Oberstown denies claims over solitary confinement

The alleged solitary confinement of inmates by the authorities at Oberstown Youth Detention Centre stems from what can only be described as a riot and an attempt to escape resulting in a fire, the High Court heard yesterday.

Cormac Corrigan SC, who appeared with barrister Niall Nolan for Oberstown and the Minister for Children and Youth Affairs, denied the centre operated a regime of solitary confinement but said it had a “separation policy”.

Sean Gillane SC, who appeared with Aoife McNickle, for one applicant, said their child client had been held in lock-up for 24 hours “without even a shirt on his back”. Patrick McGrath, SC, who appeared with barrister Eoin Lawlor for two children who allege they were locked up alone for up to 24 hours a day, said they had remained in solitary confinement “by any international description” of that term.

“Whether it is called behaviour management or separation, being locked in a room at 17 years of age for 24 hours a day is under any definition solitary confinement,” Mr McGrath said.

Mr Corrigan said while he was not going to respond to emotive language used in court, the centre required further time to deal with the allegations of all applicants and asked for an adjournment. The matter has been put back to next week while a judge is found for a hearing that may last several days.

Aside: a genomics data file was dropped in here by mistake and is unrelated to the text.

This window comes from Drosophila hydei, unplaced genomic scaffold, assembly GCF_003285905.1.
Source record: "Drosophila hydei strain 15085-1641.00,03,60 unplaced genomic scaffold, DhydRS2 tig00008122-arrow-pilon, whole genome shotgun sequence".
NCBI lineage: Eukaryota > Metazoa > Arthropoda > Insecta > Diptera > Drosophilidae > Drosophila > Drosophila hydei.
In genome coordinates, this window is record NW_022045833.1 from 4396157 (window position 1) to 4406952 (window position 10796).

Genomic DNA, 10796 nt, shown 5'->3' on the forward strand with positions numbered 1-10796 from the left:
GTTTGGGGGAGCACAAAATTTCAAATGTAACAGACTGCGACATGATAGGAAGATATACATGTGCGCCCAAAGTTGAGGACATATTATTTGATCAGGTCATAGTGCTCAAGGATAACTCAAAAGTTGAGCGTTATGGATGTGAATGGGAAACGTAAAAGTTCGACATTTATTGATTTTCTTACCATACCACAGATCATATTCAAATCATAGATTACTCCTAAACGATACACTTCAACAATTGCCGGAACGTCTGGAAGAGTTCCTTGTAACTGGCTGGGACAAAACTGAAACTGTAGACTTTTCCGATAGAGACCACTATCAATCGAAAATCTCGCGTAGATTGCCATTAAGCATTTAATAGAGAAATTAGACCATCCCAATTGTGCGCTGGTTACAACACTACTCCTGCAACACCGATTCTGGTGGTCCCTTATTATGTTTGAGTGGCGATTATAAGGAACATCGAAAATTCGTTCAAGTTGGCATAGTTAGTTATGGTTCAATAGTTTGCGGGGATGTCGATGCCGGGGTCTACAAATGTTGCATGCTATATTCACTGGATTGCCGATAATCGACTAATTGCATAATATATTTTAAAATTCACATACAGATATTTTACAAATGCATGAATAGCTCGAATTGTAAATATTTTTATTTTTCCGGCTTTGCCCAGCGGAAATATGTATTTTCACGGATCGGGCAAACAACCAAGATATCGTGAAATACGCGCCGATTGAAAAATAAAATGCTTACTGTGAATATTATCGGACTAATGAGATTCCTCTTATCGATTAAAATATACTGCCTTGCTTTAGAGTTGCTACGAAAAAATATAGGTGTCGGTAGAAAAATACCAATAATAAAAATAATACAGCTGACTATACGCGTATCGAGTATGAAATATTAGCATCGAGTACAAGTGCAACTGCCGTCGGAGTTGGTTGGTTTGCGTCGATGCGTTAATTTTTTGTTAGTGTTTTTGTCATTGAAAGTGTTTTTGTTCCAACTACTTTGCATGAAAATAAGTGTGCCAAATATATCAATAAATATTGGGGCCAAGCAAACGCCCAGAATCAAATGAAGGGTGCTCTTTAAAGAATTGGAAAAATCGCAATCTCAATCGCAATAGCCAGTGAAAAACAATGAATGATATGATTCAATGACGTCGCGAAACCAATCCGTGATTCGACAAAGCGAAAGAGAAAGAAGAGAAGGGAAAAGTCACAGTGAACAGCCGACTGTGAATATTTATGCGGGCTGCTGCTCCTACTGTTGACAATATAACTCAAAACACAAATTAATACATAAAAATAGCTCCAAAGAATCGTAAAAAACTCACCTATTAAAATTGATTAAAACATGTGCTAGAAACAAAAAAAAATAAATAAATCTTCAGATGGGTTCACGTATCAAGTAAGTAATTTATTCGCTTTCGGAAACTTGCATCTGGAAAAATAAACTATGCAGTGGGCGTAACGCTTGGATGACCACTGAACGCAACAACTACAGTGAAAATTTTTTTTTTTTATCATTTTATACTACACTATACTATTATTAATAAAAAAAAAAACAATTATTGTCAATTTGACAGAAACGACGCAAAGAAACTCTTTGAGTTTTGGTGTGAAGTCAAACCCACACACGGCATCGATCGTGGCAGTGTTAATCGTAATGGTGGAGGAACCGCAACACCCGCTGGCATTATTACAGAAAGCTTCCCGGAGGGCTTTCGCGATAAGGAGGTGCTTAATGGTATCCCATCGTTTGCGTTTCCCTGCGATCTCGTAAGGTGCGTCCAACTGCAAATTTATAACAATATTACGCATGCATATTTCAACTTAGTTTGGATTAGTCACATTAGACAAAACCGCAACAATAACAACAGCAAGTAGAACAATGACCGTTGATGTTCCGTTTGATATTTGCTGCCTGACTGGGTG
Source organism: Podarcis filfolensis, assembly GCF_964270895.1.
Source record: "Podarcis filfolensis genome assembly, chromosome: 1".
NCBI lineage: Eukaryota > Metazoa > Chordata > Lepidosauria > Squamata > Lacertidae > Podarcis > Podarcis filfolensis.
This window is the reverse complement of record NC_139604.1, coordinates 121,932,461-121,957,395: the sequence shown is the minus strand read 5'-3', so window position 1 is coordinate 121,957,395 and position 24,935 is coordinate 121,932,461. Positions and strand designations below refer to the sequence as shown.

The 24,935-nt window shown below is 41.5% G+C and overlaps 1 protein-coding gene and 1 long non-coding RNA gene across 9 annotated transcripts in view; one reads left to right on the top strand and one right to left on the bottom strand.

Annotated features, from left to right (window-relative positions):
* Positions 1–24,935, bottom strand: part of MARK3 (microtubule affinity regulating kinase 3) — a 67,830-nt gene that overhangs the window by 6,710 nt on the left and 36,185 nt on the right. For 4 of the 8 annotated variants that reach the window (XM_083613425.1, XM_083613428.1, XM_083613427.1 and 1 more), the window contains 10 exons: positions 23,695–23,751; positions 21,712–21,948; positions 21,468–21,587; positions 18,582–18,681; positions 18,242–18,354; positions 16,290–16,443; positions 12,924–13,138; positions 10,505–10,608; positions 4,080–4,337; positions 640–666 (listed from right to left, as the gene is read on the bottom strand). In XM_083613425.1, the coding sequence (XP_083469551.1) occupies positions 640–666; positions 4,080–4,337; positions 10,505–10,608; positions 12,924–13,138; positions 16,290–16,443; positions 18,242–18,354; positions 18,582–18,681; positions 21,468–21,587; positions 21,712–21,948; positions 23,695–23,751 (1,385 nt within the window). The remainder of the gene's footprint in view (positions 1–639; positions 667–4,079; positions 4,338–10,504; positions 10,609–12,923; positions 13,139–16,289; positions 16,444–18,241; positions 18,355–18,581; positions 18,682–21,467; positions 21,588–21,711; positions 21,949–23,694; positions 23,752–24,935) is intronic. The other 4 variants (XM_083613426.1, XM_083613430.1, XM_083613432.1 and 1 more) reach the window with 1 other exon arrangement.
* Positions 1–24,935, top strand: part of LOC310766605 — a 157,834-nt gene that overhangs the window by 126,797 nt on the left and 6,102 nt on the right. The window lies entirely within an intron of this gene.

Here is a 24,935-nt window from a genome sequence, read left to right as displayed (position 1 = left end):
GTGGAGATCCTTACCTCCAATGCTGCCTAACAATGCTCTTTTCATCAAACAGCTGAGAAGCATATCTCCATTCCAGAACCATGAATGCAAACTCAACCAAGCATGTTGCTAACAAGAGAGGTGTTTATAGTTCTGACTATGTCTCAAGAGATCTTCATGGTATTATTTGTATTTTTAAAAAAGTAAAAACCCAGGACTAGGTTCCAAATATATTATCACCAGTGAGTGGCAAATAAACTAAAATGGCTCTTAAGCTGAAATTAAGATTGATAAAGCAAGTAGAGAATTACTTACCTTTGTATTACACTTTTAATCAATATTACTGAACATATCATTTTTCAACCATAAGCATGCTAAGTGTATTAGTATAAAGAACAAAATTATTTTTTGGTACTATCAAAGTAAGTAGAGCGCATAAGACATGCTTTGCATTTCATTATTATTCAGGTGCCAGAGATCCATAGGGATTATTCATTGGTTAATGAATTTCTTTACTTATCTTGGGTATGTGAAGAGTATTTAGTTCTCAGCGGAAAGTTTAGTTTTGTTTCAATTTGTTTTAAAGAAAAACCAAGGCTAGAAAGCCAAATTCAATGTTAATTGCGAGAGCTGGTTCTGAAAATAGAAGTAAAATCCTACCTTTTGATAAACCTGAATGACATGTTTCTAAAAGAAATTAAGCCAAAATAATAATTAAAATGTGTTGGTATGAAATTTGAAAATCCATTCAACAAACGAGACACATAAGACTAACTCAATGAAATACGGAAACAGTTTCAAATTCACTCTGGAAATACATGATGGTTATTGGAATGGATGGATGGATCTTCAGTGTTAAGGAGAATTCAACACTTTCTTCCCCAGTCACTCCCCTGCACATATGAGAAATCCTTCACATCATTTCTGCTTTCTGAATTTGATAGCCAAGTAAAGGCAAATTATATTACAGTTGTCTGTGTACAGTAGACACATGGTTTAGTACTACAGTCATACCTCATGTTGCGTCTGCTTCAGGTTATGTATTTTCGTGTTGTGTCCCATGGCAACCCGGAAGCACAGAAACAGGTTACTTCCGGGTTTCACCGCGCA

Mr Corrigan told the court there were clear factual disputes as to what did and did not happen at Oberstown on the night of August 29/ 30 when a number of boys gained access to the roof and a fire caused considerable damage rendering one unit absolutely useless and put two others out of action during repairs.

He said the minister had directed an international review be carried out by two experts from England in respect of the operation of Oberstown and to make recommendations to her.

He said while the review had not been ordered into the events of August 29/ 30 or to the current litigation, it may touch upon matters on which the applicants make complaint. There was no free movement in Oberstown. All rooms were locked and secure and none of the minors were currently on a separation policy regime.

Mr Corrigan told the court things had moved on since last week. There was a system of privileges, if one was engaging with staff, but these could be removed for a short period if a minor was not engaging with staff.

He said what was before the court was a root and branch attack on the system of care that applied in Oberstown and time was required to answer all allegations.


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